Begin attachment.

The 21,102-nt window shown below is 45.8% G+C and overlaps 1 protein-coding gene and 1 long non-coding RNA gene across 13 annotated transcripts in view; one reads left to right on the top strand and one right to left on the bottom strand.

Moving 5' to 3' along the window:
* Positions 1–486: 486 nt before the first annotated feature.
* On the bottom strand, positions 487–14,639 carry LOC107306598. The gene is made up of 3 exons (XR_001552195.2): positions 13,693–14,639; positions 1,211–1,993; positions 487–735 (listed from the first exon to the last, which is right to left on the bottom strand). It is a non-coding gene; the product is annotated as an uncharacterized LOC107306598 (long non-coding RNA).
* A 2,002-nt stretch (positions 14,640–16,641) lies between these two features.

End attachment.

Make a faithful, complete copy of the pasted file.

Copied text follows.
The 21,102-nt window shown below is 45.8% G+C and overlaps 1 protein-coding gene and 1 long non-coding RNA gene across 13 annotated transcripts in view; one reads left to right on the top strand and one right to left on the bottom strand.

Moving 5' to 3' along the window:
* Positions 1–486: 486 nt before the first annotated feature.
* On the bottom strand, positions 487–14,639 carry LOC107306598. The gene is made up of 3 exons (XR_001552195.2): positions 13,693–14,639; positions 1,211–1,993; positions 487–735 (listed from the first exon to the last, which is right to left on the bottom strand). It is a non-coding gene; the product is annotated as an uncharacterized LOC107306598 (long non-coding RNA).
* A 2,002-nt stretch (positions 14,640–16,641) lies between these two features.